In bquest we are working with a client to help them develop a long-term ‘strategic relationship’ with a new customer (call it what you will – alliance, partnership, co-operation, collaboration, joint venture, understanding). The client wants the relationship to go beyond a simple seller/buyer relationship (a short-term transactional relationship) to one where both sides expect to work and learn together long-term, sharing some of the risks, for mutual benefit. The relationship might turn out to be a loose one or it might evolve into something more formal and contractual.
The approach we have taken is firstly to get our client into the same room with the intended partner. Face-to-face contact is essential. There have been exchanges of emails and telephone calls beforehand, so the first face-to-face meeting had an agenda of working together on a particular task, in this case the development of a new product. Focusing firstly on a joint task makes it easier for both sides to interact as they are both in their comfort zones.
During the meeting, actually a series of meetings held over two days, we started mixing work on the task with social activities, like having chats over coffee about family and having dinner together, and also with ‘prompt questions’ (from bquest) to elicit:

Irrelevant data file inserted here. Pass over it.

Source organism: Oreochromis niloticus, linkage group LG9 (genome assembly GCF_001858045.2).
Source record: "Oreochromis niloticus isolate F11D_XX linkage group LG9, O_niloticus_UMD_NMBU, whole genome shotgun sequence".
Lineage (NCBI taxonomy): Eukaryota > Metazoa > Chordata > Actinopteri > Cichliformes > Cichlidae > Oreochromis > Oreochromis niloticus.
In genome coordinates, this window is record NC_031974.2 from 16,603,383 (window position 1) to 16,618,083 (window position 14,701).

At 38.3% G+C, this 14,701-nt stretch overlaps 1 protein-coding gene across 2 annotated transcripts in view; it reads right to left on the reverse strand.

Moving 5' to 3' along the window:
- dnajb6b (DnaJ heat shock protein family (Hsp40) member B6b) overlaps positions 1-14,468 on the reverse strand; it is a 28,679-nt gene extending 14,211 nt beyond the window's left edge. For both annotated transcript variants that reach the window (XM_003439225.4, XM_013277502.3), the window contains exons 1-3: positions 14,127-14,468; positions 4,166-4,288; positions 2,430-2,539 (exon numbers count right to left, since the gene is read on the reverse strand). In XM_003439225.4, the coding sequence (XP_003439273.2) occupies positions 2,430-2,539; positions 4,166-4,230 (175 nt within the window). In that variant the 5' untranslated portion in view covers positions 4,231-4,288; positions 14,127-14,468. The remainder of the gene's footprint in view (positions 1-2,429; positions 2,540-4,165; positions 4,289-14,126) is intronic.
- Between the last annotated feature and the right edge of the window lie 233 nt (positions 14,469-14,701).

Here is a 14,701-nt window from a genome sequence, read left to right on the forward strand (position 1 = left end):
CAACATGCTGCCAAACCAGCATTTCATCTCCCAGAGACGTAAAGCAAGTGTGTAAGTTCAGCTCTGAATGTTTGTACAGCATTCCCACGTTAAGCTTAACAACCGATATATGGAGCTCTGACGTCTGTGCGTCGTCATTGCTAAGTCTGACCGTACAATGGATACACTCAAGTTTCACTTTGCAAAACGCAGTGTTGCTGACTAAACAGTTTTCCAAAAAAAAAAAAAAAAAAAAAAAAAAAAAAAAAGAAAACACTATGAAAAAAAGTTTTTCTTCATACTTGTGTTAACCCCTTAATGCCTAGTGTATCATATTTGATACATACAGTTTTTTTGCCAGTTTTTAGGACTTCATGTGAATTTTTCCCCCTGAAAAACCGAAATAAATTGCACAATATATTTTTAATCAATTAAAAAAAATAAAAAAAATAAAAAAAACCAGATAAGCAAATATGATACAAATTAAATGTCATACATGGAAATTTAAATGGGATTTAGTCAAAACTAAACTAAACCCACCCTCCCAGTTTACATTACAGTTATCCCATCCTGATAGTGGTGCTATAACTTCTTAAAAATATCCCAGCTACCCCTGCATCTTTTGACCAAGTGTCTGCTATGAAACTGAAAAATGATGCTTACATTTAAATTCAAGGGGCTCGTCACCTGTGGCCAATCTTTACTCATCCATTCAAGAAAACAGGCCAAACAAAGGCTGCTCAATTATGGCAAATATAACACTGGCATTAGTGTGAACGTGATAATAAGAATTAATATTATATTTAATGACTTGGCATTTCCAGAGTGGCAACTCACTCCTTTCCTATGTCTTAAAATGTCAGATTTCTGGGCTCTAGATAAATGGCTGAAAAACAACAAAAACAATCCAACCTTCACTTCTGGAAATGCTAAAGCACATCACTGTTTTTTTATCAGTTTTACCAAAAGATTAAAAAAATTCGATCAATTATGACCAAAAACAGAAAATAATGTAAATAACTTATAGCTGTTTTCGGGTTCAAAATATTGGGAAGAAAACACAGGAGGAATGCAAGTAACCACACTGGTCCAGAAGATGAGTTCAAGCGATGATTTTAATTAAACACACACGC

- Shared goals and values. Do both sides share a core set of goals and values? Are there any differences which are deal breakers?
- Each party’s vision of their own future, and what their vision of a relationship might look like. Are they more or less in alignment?
- Can they get along together. Working on a task gives both sides a common history, itself a powerful aid to a long-term relationship, but can both sides laugh together? A shared humour is so powerful.
- Their degree of trust in each other and, importantly, can they grow that trust? Are they prepared to open up, to be transparent?
- Practical actions, the concrete next steps to take to progress the task. Relationships work better when there is a common task to achieve and when both sides can see real progress being made.
The above forms a simple framework to measure the potential for a sound long-term relationship. If you can put a tick next to each one, you have the basis for progressing and deepening the relationship.
A sixth need, once both partners agree to progress the relationship, will be to develop:
- Some more or less detailed ground rules for managing the relationship and the differences (conflicts) that may emerge as circumstances and actors change. ‘Rules’ may be out on the table or they may be undeclared and only assumed; if assumed, they may need to be checked, and rechecked periodically, to avoid later misunderstandings.
The above model isn’t rocket science. Isn’t this the basis for most strong business (and personal) relationships? But do you use such a model in a conscious way? Do you use prompt questions carefully and purposefully to investigate and confirm that both sides are in agreement about the relationship?
If you are not an expert in asking the right prompt questions, maybe bquest can help you.